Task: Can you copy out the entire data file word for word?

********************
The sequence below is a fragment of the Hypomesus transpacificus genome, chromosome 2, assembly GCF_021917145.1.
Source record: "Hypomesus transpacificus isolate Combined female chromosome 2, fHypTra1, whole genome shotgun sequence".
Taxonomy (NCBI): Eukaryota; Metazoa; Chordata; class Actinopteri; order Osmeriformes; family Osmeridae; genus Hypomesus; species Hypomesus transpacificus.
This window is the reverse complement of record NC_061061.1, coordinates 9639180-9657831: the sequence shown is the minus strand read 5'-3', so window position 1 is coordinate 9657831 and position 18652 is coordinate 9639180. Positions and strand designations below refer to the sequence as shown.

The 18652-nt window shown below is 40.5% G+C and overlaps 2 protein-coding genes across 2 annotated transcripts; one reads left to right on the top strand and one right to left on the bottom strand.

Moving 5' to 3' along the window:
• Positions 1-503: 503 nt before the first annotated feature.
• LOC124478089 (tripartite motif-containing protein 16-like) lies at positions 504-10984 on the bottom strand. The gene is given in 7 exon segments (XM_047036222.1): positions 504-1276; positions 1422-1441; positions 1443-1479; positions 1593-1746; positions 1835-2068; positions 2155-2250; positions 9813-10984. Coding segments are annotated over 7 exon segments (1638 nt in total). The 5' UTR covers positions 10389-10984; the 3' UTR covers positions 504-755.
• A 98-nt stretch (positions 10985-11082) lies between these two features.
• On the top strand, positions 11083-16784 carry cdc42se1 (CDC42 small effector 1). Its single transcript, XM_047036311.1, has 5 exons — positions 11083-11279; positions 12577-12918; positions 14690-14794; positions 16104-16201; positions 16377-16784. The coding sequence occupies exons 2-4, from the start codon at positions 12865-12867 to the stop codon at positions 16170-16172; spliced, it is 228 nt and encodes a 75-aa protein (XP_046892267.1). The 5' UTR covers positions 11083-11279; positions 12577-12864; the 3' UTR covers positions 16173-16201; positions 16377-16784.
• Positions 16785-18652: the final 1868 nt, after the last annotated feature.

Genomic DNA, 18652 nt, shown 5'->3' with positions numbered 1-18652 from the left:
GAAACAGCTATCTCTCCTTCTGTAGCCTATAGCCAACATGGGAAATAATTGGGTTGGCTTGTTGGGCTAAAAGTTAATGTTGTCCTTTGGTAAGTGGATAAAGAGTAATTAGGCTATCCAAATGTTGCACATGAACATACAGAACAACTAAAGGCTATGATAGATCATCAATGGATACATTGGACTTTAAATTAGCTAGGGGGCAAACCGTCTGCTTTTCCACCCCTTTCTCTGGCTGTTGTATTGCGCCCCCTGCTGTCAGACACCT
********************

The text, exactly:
The sequence below is a fragment of the Hypomesus transpacificus genome, chromosome 2, assembly GCF_021917145.1.
Source record: "Hypomesus transpacificus isolate Combined female chromosome 2, fHypTra1, whole genome shotgun sequence".
Taxonomy (NCBI): Eukaryota; Metazoa; Chordata; class Actinopteri; order Osmeriformes; family Osmeridae; genus Hypomesus; species Hypomesus transpacificus.
This window is the reverse complement of record NC_061061.1, coordinates 9639180-9657831: the sequence shown is the minus strand read 5'-3', so window position 1 is coordinate 9657831 and position 18652 is coordinate 9639180. Positions and strand designations below refer to the sequence as shown.

The 18652-nt window shown below is 40.5% G+C and overlaps 2 protein-coding genes across 2 annotated transcripts; one reads left to right on the top strand and one right to left on the bottom strand.

Moving 5' to 3' along the window:
• Positions 1-503: 503 nt before the first annotated feature.
• LOC124478089 (tripartite motif-containing protein 16-like) lies at positions 504-10984 on the bottom strand. The gene is given in 7 exon segments (XM_047036222.1): positions 504-1276; positions 1422-1441; positions 1443-1479; positions 1593-1746; positions 1835-2068; positions 2155-2250; positions 9813-10984. Coding segments are annotated over 7 exon segments (1638 nt in total). The 5' UTR covers positions 10389-10984; the 3' UTR covers positions 504-755.
• A 98-nt stretch (positions 10985-11082) lies between these two features.
• On the top strand, positions 11083-16784 carry cdc42se1 (CDC42 small effector 1). Its single transcript, XM_047036311.1, has 5 exons — positions 11083-11279; positions 12577-12918; positions 14690-14794; positions 16104-16201; positions 16377-16784. The coding sequence occupies exons 2-4, from the start codon at positions 12865-12867 to the stop codon at positions 16170-16172; spliced, it is 228 nt and encodes a 75-aa protein (XP_046892267.1). The 5' UTR covers positions 11083-11279; positions 12577-12864; the 3' UTR covers positions 16173-16201; positions 16377-16784.
• Positions 16785-18652: the final 1868 nt, after the last annotated feature.

Genomic DNA, 18652 nt, shown 5'->3' with positions numbered 1-18652 from the left:
GAAACAGCTATCTCTCCTTCTGTAGCCTATAGCCAACATGGGAAATAATTGGGTTGGCTTGTTGGGCTAAAAGTTAATGTTGTCCTTTGGTAAGTGGATAAAGAGTAATTAGGCTATCCAAATGTTGCACATGAACATACAGAACAACTAAAGGCTATGATAGATCATCAATGGATACATTGGACTTTAAATTAGCTAGGGGGCAAACCGTCTGCTTTTCCACCCCTTTCTCTGGCTGTTGTATTGCGCCCCCTGCTGTCAGACACCT